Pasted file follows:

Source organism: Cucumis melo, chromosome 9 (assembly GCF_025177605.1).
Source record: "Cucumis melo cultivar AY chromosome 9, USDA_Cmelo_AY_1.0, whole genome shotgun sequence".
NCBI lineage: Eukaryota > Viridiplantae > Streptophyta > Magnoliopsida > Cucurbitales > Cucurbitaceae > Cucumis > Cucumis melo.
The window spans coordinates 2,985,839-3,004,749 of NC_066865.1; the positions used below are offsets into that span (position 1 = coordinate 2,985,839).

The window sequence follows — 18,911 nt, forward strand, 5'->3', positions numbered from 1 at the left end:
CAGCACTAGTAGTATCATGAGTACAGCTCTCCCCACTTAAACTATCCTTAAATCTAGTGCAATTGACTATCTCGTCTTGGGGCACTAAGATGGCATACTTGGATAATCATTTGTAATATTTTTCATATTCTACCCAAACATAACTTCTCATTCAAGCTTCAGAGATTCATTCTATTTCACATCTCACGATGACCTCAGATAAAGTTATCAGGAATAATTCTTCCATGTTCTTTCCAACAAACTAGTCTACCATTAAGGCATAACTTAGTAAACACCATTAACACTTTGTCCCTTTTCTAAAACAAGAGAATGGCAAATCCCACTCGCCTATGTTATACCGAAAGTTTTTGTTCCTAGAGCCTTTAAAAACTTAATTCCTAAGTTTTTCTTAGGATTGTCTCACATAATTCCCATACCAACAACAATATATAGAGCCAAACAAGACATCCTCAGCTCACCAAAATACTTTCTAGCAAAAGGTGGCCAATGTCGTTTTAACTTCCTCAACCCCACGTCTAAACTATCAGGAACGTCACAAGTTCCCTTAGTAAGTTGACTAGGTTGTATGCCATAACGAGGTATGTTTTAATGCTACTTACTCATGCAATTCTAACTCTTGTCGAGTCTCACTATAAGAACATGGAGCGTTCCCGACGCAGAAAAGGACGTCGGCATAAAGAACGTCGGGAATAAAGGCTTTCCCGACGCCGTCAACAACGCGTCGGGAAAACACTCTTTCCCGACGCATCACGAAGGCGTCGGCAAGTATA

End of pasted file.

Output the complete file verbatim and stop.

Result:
Source organism: Cucumis melo, chromosome 9 (assembly GCF_025177605.1).
Source record: "Cucumis melo cultivar AY chromosome 9, USDA_Cmelo_AY_1.0, whole genome shotgun sequence".
NCBI lineage: Eukaryota > Viridiplantae > Streptophyta > Magnoliopsida > Cucurbitales > Cucurbitaceae > Cucumis > Cucumis melo.
The window spans coordinates 2,985,839-3,004,749 of NC_066865.1; the positions used below are offsets into that span (position 1 = coordinate 2,985,839).

The window sequence follows — 18,911 nt, forward strand, 5'->3', positions numbered from 1 at the left end:
CAGCACTAGTAGTATCATGAGTACAGCTCTCCCCACTTAAACTATCCTTAAATCTAGTGCAATTGACTATCTCGTCTTGGGGCACTAAGATGGCATACTTGGATAATCATTTGTAATATTTTTCATATTCTACCCAAACATAACTTCTCATTCAAGCTTCAGAGATTCATTCTATTTCACATCTCACGATGACCTCAGATAAAGTTATCAGGAATAATTCTTCCATGTTCTTTCCAACAAACTAGTCTACCATTAAGGCATAACTTAGTAAACACCATTAACACTTTGTCCCTTTTCTAAAACAAGAGAATGGCAAATCCCACTCGCCTATGTTATACCGAAAGTTTTTGTTCCTAGAGCCTTTAAAAACTTAATTCCTAAGTTTTTCTTAGGATTGTCTCACATAATTCCCATACCAACAACAATATATAGAGCCAAACAAGACATCCTCAGCTCACCAAAATACTTTCTAGCAAAAGGTGGCCAATGTCGTTTTAACTTCCTCAACCCCACGTCTAAACTATCAGGAACGTCACAAGTTCCCTTAGTAAGTTGACTAGGTTGTATGCCATAACGAGGTATGTTTTAATGCTACTTACTCATGCAATTCTAACTCTTGTCGAGTCTCACTATAAGAACATGGAGCGTTCCCGACGCAGAAAAGGACGTCGGCATAAAGAACGTCGGGAATAAAGGCTTTCCCGACGCCGTCAACAACGCGTCGGGAAAACACTCTTTCCCGACGCATCACGAAGGCGTCGGCAAGTATA